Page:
In my previous posts I explained how I saved money (and how you can too) by looking around for cheap flights and accommodation. Using cashback sites like TopCashBack and Quidco also saves further on hotels and car hire.
Further savings can be made on car hire.
I previously touched on fuel policy options. These ‘unforeseen extras’ can cost significantly. Other things to watch out for are:
- GPS/SatNav: do you need this? Are you going to get hopelessly lost? Driving abroad and navigating on the ‘wrong’ side of the road can be tricky and often stressful – especially if you’ve got kids in the back yelling ‘are we there yet‘ and ‘Daaaaad, I need to go to the toilet‘. Places are often not as well signed posted as in the UK. If you arrive at night/early hours of the morning and it’s dark, navigation is further complicated. But SatNav systems are often charged out at extortionate per-day prices. If you have a standalone unit at home, take it with you! Just make sure that the relevant maps are downloaded on the unit before you go. Or purchase a data package for your phone for your holiday period, and use Google maps or a similar mapping/GPS app.
- Children’s car seat/booster: A legal requirement if you have kids, these can be charged out at ludicrous prices: frustrating when you can buy a basic booster for a tenner back home. I think I had to pay about £40 extra on a recent car hire for a week in Spain. Look around; some car hire companies include these free of charge. If not, could you squeeze yours in your luggage and take it with you? Do you even need a hire car? With the child seat costs factored in, might it be cheaper to get a taxi/transfer/bus?
- Insurance: Do you really need the extra cover? Basic insurance cover is usually sufficient, depending on your driving skills that is! Most car hire companies will try and sell you extra cover when you arrive at their office to collect the car, usually scaring you into it by ‘blocking’ a huge amount on your credit card as a deposit, or quoting a massive excess in the case of any claim. Make sure you check what is covered before you get there and decide whether you really need any extra cover. Look around; some companies offer significantly more cover as standard. Check local road conditions: for example, on a recent trip to Iceland, I was advised that there’s lots of gravel roads and you should consider the extra gravel damage cover. As it was, we only went for 2 days and stuck to main roads (apart from once or twice, where I drove carefully) so opted for the cheaper basic cover.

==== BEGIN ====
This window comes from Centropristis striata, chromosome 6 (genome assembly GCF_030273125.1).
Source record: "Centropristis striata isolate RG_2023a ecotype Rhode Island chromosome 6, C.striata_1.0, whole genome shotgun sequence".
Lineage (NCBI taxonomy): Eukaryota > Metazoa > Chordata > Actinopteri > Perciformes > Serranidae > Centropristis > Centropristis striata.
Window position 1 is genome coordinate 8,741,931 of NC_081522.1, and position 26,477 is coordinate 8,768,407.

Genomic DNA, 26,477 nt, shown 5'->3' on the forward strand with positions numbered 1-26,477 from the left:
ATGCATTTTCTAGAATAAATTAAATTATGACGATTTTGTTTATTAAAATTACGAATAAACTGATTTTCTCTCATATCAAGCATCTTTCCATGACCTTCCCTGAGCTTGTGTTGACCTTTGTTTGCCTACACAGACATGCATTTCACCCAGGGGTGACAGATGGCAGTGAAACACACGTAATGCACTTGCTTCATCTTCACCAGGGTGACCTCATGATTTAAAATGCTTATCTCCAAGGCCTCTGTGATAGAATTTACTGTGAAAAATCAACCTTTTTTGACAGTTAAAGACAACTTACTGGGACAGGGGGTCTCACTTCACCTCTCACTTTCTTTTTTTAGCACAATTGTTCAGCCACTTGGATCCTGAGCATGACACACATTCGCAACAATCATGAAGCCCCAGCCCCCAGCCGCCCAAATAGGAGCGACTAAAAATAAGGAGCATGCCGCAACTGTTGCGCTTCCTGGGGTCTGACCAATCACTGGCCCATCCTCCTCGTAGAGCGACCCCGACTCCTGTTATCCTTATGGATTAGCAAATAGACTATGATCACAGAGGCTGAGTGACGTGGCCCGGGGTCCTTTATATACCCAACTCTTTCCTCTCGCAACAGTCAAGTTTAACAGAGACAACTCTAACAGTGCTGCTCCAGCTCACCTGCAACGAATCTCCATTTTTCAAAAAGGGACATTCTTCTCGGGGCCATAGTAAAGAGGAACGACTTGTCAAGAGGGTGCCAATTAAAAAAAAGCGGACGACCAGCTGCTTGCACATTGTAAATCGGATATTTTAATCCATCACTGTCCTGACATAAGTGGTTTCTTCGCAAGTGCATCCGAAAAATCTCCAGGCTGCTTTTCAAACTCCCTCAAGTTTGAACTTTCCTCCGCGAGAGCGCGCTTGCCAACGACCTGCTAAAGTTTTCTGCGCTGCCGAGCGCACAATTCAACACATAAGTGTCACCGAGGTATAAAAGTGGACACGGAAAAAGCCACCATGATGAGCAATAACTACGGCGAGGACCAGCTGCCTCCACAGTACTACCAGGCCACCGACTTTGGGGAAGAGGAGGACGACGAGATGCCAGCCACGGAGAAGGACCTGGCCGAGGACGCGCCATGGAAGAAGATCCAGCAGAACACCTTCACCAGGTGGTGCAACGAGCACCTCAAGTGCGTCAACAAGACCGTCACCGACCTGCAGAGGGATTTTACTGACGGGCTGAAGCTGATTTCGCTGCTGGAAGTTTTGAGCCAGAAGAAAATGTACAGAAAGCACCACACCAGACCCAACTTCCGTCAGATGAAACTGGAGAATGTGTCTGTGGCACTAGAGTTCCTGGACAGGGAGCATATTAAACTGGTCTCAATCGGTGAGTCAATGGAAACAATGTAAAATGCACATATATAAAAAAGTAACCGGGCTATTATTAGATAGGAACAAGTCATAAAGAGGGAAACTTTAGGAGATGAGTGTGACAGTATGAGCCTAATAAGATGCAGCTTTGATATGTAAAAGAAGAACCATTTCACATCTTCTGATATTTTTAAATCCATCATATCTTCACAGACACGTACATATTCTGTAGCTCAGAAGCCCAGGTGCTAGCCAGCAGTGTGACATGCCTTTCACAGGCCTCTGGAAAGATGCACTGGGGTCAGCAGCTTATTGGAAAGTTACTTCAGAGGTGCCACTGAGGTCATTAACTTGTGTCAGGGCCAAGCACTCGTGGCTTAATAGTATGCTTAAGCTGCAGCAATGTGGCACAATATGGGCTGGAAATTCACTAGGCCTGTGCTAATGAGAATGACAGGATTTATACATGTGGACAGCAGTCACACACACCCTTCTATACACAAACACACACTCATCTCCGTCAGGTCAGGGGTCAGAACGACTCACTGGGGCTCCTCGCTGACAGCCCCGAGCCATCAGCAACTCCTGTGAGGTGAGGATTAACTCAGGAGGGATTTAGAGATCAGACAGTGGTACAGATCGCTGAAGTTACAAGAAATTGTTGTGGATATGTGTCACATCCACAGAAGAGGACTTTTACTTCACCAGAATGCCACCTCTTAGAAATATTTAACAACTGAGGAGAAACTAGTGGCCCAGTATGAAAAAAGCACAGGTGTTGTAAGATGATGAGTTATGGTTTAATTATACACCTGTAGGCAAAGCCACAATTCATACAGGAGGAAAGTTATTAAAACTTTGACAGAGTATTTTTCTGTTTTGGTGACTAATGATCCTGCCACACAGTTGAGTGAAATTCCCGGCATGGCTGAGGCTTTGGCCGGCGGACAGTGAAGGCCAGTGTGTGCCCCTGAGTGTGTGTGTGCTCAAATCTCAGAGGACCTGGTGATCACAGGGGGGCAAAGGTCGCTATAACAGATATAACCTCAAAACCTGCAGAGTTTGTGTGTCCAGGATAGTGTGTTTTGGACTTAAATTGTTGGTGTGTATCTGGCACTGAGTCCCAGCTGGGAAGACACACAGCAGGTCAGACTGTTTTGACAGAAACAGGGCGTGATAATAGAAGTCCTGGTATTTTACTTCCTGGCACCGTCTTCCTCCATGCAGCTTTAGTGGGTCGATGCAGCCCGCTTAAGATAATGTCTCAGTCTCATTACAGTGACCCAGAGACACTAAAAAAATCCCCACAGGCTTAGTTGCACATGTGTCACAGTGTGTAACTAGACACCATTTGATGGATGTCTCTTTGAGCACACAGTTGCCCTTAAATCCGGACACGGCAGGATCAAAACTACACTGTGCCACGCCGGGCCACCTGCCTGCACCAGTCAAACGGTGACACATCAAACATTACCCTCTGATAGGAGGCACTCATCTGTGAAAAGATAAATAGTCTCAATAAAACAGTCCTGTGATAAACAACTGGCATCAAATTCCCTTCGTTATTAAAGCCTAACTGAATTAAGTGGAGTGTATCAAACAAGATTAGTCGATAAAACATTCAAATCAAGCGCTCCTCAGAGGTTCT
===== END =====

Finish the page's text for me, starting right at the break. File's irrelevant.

Also note that if you do have an accident and have to pay for car repairs, your holiday insurance may cover this.
Another money saving aspect to consider is baggage costs, especially where the cheap airlines are involved. Hold baggage on Ryanair and Easyjet can be considerably expensive, but they do allow a reasonably large bag on board for free – and Ryanair now even allow an additional smaller bag to be taken onboard. Do you really need to pay for a suitcase to go in the hold? If it’s a 5 day holiday, can you fit enough clothes in the onboard baggage?
In fact, I managed a 10 day trip once (post coming soon!), although admittedly I did wash and dry (on the balcony) a few clothes whilst there.
Which I’m sure those with sensitive noses would be relieved to hear 🙂
Mind you, I don’t exactly have to pack shampoo or a hairdryer…
Wizzair does some excellent cheap flights, particularly to Central and Eastern Europe, but watch out – they’ve recently reduced their onboard baggage allowance to much less than the other budget airlines such as Ryanair and Easyjet. I still would recommend them though for their excellent service; their inflight food has recently been upgraded too and offers a more premium menu. They also have some incredibly cheap options to more exotic locations such as Dubai and Tel Aviv if you are willing to go indirect, via Budapest, Bucharest or Sofia.
Airport car parking if also something to take into account when planning your holiday expenditure.
If you are only away for a short break, driving and paying airport car parking fees can often be cheaper than paying for taxis or trains fares to the airport – especially if you look around and use the cash back sites.
I usually google ‘airport car parking‘ and the destination airport name and make a note of the first four or five companies that come up. I then open up my old friend TopCashBack and search for those merchants, and check which ones are offering the most cash-back. I’ll then open their sites via the TopCashBack links, enter the necessary details for a quote, and compare prices. Often they are very similar but one site may have as much as 20% cashback compared to another’s 4%, so I know which one I’ll go for…
If you’re in no rush then you can usually get the cheaper car parking that’s off site and requires a transfer. Just bear in mind though that you often have to wait 10-15 mins for the transfer, and the transfer can take 10-15 mins depending on traffic, so leave enough time for airport check-in/security. There seems to be more and more on site or “meet and greet” services these days; if you can get a decent cashback offer and bring the price down then these may be worth considering.
I’ve not covered hostels or backpacking or hitchhiking in any of my posts.
I have no personal experience of them. I’m not going to blog about something I know nothing about; I will only write about things that I have a particular interest in and have done the research or have some experience in. Of course you can save money hitchhiking. Of course you can save money sleeping in a shared hostel. But there are pros and cons of each which I’m not experienced to advise on.
All I can advise is on my own travel experiences in the last few years and that I’ve managed to travel far and wide, frequently and relatively cheap, based on these money saving tips.
Hopefully you’ll be able to save some cash too 🙂